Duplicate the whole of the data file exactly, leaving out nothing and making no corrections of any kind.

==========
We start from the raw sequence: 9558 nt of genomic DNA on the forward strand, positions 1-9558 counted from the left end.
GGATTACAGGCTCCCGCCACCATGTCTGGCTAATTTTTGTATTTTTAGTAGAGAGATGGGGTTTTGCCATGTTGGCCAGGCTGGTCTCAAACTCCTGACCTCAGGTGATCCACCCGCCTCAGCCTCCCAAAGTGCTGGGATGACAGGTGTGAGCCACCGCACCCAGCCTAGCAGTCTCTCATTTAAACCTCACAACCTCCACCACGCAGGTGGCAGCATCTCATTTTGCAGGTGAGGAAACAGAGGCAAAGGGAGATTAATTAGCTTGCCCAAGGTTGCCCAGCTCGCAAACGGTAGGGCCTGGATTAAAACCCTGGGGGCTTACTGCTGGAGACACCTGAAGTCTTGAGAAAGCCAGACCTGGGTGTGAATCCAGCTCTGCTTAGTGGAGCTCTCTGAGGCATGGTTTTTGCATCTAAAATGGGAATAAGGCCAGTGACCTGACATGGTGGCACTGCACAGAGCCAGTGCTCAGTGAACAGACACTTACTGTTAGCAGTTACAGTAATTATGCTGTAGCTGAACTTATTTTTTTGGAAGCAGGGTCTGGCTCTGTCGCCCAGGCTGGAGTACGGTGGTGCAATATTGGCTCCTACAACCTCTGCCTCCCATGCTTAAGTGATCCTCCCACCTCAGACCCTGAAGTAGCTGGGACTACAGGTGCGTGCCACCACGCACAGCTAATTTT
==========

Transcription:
We start from the raw sequence: 9558 nt of genomic DNA on the forward strand, positions 1-9558 counted from the left end.
GGATTACAGGCTCCCGCCACCATGTCTGGCTAATTTTTGTATTTTTAGTAGAGAGATGGGGTTTTGCCATGTTGGCCAGGCTGGTCTCAAACTCCTGACCTCAGGTGATCCACCCGCCTCAGCCTCCCAAAGTGCTGGGATGACAGGTGTGAGCCACCGCACCCAGCCTAGCAGTCTCTCATTTAAACCTCACAACCTCCACCACGCAGGTGGCAGCATCTCATTTTGCAGGTGAGGAAACAGAGGCAAAGGGAGATTAATTAGCTTGCCCAAGGTTGCCCAGCTCGCAAACGGTAGGGCCTGGATTAAAACCCTGGGGGCTTACTGCTGGAGACACCTGAAGTCTTGAGAAAGCCAGACCTGGGTGTGAATCCAGCTCTGCTTAGTGGAGCTCTCTGAGGCATGGTTTTTGCATCTAAAATGGGAATAAGGCCAGTGACCTGACATGGTGGCACTGCACAGAGCCAGTGCTCAGTGAACAGACACTTACTGTTAGCAGTTACAGTAATTATGCTGTAGCTGAACTTATTTTTTTGGAAGCAGGGTCTGGCTCTGTCGCCCAGGCTGGAGTACGGTGGTGCAATATTGGCTCCTACAACCTCTGCCTCCCATGCTTAAGTGATCCTCCCACCTCAGACCCTGAAGTAGCTGGGACTACAGGTGCGTGCCACCACGCACAGCTAATTTT